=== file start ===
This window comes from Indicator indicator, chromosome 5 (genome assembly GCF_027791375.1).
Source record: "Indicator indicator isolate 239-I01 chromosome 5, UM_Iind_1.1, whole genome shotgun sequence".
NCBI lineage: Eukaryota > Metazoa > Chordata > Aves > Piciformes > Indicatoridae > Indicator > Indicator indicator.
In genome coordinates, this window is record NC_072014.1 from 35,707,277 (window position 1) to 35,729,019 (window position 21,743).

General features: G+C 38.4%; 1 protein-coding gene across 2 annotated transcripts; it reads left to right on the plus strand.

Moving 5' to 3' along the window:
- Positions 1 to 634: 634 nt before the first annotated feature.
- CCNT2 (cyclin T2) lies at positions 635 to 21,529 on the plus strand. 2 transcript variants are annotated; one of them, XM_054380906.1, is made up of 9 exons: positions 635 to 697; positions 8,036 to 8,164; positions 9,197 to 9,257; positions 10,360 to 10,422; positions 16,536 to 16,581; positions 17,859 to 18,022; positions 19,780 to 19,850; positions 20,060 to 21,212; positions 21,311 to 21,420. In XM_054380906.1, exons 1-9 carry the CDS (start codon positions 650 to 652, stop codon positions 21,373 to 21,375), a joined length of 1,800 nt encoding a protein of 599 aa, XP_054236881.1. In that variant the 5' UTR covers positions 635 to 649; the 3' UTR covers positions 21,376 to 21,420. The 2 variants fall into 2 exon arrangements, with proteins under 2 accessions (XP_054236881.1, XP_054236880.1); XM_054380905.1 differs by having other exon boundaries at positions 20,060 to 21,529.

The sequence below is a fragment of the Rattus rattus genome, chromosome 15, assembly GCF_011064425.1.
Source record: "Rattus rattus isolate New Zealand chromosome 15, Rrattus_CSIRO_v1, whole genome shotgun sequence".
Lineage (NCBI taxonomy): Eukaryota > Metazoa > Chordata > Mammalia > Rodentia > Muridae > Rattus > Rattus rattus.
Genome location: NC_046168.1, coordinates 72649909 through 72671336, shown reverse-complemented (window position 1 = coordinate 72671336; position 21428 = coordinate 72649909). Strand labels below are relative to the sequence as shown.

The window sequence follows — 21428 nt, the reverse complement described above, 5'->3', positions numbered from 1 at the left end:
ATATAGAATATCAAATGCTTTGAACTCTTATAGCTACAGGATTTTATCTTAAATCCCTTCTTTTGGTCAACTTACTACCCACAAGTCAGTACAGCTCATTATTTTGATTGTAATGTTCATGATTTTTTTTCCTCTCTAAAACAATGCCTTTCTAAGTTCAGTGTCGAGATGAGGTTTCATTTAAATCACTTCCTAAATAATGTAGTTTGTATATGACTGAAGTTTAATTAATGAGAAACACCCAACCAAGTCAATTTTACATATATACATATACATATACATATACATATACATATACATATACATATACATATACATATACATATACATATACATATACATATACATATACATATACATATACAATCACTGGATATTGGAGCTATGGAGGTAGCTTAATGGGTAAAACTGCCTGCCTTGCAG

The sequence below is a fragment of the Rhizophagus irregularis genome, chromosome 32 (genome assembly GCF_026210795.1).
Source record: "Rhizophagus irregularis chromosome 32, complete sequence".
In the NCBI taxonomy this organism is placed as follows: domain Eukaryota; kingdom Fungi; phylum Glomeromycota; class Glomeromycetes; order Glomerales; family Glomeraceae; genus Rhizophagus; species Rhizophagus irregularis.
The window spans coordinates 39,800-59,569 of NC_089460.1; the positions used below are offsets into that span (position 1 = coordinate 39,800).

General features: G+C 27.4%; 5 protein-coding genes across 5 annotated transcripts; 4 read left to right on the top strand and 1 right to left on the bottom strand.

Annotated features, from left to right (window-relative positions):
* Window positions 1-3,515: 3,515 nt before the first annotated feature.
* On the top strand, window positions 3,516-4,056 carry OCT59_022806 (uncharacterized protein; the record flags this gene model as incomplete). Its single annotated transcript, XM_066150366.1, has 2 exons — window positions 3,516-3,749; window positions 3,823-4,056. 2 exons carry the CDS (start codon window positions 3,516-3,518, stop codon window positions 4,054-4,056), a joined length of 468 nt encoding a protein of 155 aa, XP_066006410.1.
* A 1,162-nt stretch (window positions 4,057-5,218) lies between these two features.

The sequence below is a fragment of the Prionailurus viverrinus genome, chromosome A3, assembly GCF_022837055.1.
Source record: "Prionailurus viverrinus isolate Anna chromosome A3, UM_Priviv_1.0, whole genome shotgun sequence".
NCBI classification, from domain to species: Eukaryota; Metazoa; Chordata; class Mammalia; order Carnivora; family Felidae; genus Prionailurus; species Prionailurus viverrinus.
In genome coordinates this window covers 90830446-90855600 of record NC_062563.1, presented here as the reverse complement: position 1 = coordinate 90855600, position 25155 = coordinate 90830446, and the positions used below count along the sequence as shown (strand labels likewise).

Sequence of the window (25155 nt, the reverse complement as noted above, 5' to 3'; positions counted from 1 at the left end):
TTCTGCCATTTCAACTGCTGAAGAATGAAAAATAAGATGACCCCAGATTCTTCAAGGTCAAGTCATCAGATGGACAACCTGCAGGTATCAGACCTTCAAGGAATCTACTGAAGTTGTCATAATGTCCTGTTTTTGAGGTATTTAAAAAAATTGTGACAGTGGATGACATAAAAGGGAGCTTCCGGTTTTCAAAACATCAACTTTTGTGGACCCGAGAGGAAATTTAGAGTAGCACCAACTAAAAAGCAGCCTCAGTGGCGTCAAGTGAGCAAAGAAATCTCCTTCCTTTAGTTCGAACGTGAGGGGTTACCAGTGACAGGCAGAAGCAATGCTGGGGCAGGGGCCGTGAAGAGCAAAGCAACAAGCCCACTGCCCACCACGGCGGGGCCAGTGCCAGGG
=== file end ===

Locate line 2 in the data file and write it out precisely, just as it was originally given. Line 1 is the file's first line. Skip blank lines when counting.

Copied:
Source record: "Indicator indicator isolate 239-I01 chromosome 5, UM_Iind_1.1, whole genome shotgun sequence".